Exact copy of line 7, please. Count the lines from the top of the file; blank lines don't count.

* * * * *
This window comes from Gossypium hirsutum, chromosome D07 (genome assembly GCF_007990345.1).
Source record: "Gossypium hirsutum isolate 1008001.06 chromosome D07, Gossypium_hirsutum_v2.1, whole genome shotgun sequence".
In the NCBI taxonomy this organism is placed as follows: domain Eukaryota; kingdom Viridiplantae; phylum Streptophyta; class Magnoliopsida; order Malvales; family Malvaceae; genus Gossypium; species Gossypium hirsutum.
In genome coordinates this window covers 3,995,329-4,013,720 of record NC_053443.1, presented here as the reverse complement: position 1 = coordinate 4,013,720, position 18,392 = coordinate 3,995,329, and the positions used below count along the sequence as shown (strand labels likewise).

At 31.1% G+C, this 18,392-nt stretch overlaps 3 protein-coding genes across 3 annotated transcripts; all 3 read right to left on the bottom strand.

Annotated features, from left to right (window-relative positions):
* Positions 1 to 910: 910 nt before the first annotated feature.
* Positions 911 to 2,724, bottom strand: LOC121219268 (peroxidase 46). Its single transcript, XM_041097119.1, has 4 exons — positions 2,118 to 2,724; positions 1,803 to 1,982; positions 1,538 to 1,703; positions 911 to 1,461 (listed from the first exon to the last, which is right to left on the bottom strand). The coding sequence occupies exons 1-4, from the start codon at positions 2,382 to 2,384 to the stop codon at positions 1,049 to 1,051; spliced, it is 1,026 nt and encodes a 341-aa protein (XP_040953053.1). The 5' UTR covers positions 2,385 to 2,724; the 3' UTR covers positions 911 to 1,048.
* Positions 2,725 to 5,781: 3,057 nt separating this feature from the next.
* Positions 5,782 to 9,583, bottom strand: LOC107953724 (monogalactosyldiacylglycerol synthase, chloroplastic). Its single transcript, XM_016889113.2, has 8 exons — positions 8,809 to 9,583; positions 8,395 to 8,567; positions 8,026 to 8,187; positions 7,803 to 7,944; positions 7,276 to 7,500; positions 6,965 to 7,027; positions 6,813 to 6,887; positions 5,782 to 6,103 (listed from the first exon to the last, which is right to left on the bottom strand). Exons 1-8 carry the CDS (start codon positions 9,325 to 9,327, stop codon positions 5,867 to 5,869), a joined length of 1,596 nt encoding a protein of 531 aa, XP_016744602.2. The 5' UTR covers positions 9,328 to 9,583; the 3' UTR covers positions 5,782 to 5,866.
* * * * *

* Positions 1 to 910: 910 nt before the first annotated feature.